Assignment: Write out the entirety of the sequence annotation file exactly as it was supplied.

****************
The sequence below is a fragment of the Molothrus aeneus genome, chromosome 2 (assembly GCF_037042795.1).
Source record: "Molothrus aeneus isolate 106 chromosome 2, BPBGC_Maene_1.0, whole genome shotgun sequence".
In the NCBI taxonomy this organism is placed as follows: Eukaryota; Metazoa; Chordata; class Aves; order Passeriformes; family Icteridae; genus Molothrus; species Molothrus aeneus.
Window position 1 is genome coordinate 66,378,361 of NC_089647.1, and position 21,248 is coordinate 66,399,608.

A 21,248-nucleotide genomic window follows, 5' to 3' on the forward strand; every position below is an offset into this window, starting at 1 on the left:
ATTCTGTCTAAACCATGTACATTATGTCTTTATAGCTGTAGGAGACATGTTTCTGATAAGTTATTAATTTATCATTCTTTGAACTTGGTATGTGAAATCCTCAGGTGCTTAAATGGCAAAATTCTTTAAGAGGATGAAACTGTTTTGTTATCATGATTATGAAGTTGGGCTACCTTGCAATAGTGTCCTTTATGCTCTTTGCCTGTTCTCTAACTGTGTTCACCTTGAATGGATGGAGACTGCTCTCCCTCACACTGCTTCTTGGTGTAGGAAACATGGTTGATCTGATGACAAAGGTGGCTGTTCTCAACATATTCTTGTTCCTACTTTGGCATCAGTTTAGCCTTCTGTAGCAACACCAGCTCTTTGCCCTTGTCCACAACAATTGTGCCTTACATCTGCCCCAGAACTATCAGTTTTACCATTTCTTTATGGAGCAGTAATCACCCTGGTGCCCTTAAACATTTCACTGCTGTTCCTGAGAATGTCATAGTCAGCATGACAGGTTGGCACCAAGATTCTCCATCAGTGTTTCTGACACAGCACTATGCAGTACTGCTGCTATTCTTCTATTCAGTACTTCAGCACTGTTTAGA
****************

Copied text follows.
The sequence below is a fragment of the Molothrus aeneus genome, chromosome 2 (assembly GCF_037042795.1).
Source record: "Molothrus aeneus isolate 106 chromosome 2, BPBGC_Maene_1.0, whole genome shotgun sequence".
In the NCBI taxonomy this organism is placed as follows: Eukaryota; Metazoa; Chordata; class Aves; order Passeriformes; family Icteridae; genus Molothrus; species Molothrus aeneus.
Window position 1 is genome coordinate 66,378,361 of NC_089647.1, and position 21,248 is coordinate 66,399,608.

A 21,248-nucleotide genomic window follows, 5' to 3' on the forward strand; every position below is an offset into this window, starting at 1 on the left:
ATTCTGTCTAAACCATGTACATTATGTCTTTATAGCTGTAGGAGACATGTTTCTGATAAGTTATTAATTTATCATTCTTTGAACTTGGTATGTGAAATCCTCAGGTGCTTAAATGGCAAAATTCTTTAAGAGGATGAAACTGTTTTGTTATCATGATTATGAAGTTGGGCTACCTTGCAATAGTGTCCTTTATGCTCTTTGCCTGTTCTCTAACTGTGTTCACCTTGAATGGATGGAGACTGCTCTCCCTCACACTGCTTCTTGGTGTAGGAAACATGGTTGATCTGATGACAAAGGTGGCTGTTCTCAACATATTCTTGTTCCTACTTTGGCATCAGTTTAGCCTTCTGTAGCAACACCAGCTCTTTGCCCTTGTCCACAACAATTGTGCCTTACATCTGCCCCAGAACTATCAGTTTTACCATTTCTTTATGGAGCAGTAATCACCCTGGTGCCCTTAAACATTTCACTGCTGTTCCTGAGAATGTCATAGTCAGCATGACAGGTTGGCACCAAGATTCTCCATCAGTGTTTCTGACACAGCACTATGCAGTACTGCTGCTATTCTTCTATTCAGTACTTCAGCACTGTTTAGA